On December 15, the Missile Defense Agency conducted an unsuccessful test of Ground-Based Midcourse Defense (GMD), a long-range ballistic missile defense system designed to protect the U.S. homeland against a missile threat from North Korea or Iran.
The initial review suggests that the failure occurred because an undetermined problem with the newest kill vehicle configuration. A more detailed review of why the GMD system failed to intercept and destroy the target has been initiated.
However, it is important to note that while the intercept itself was a failure, the first two stages of the interceptor performed extremely well. Indeed, the Sea-Based X-Band radar (SBX) and all sensors performed as planned. The SBX was a cause in the failure of a test conducted earlier this year.
The failure of this recent test does not mean that the United States is unable to develop or field capability that would protect it against a North Korean or Iranian long-range ballistic missile attack. The GMD system is very complex, and a network of sensors, command, control, and communications spans half the globe. It is appropriate to note that many of the critics of missile defense oppose the program because they view missile defense as complicating the arms control and disarmament agenda they support. For them, this test failure has nothing to do with their opposition to the program. Indeed, they would likely see a successful test as a stronger reason for terminating the program than a failed one.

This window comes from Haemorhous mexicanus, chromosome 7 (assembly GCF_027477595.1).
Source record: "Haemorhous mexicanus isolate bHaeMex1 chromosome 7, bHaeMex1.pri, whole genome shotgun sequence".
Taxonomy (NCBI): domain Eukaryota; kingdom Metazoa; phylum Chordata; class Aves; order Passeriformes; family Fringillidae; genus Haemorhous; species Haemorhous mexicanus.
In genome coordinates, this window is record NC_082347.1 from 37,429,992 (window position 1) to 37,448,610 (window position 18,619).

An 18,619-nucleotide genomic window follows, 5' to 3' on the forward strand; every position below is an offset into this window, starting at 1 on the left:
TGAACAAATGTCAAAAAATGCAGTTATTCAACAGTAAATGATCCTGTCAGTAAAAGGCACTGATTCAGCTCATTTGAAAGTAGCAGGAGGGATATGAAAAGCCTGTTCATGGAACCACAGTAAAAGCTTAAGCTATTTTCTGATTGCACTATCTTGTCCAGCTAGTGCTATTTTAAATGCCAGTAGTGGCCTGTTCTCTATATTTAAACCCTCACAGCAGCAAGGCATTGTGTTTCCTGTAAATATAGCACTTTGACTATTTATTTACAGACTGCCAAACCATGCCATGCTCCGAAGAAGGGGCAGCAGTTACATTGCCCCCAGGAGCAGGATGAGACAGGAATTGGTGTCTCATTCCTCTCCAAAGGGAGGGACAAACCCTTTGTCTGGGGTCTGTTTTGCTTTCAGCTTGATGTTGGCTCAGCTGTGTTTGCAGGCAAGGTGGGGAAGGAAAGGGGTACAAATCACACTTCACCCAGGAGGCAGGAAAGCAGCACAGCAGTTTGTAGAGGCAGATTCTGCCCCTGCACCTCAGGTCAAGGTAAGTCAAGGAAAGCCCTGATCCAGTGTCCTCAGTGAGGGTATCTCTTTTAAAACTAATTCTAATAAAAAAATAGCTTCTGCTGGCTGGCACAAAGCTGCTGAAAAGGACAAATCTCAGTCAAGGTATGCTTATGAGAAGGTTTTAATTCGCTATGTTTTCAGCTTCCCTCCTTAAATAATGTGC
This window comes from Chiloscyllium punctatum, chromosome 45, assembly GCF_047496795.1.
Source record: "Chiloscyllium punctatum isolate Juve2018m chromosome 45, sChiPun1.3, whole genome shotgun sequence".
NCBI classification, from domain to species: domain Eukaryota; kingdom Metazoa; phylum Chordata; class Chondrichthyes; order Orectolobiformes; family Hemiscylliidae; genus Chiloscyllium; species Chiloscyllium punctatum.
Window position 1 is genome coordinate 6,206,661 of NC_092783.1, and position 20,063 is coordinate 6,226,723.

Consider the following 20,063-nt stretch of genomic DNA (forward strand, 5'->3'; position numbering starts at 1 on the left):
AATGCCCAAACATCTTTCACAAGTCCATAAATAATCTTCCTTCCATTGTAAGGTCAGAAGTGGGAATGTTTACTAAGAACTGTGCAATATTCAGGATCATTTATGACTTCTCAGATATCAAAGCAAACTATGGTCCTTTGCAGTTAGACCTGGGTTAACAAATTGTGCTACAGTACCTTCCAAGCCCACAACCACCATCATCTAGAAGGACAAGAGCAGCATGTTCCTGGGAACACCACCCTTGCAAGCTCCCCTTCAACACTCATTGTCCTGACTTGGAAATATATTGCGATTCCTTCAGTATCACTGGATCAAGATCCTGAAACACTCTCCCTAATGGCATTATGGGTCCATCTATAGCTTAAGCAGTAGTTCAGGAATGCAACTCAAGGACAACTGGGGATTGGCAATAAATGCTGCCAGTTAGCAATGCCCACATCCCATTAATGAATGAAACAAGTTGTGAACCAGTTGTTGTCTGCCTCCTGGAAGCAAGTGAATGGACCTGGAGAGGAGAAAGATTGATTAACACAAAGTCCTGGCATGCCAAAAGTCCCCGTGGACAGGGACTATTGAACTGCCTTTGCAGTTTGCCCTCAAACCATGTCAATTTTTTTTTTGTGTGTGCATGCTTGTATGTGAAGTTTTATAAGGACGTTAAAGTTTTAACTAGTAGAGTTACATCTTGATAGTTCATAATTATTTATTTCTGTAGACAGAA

There are important lessons to be learned. The scientists, engineers, and contractors working on an advanced technology program can learn more from failed tests than from successful ones. The proper response to a failed test is to maintain a robust program that applies the lessons from the failure to advance the program in the future. Up to date, the testing program for the GMD system has been too timid because of concern about negative political reaction to any such failure and inadequate testing budgets. Under this timid approach, the opportunities for dramatic advances in technology are very limited.
The program must not be canceled, as the U.S. would eventually be left vulnerable to attacks with long-range ballistic missiles. It is intolerable that the American people would remain so vulnerable. The GMD program needs to continue, and the companion sea-based ballistic missile defense systems should be advanced to give them the capability to counter long-range missiles for the defense of U.S. territory. Currently, the sea-based systems have been given the capability to counter only short- and intermediate-range missiles.
Finally, the U.S. should revive a program pursued during the Reagan and George H. W. Bush Administrations to develop and field space-based ballistic missile defense interceptors. All three steps are necessary if the federal government is going to meet its obligation to provide for the defense of the American people.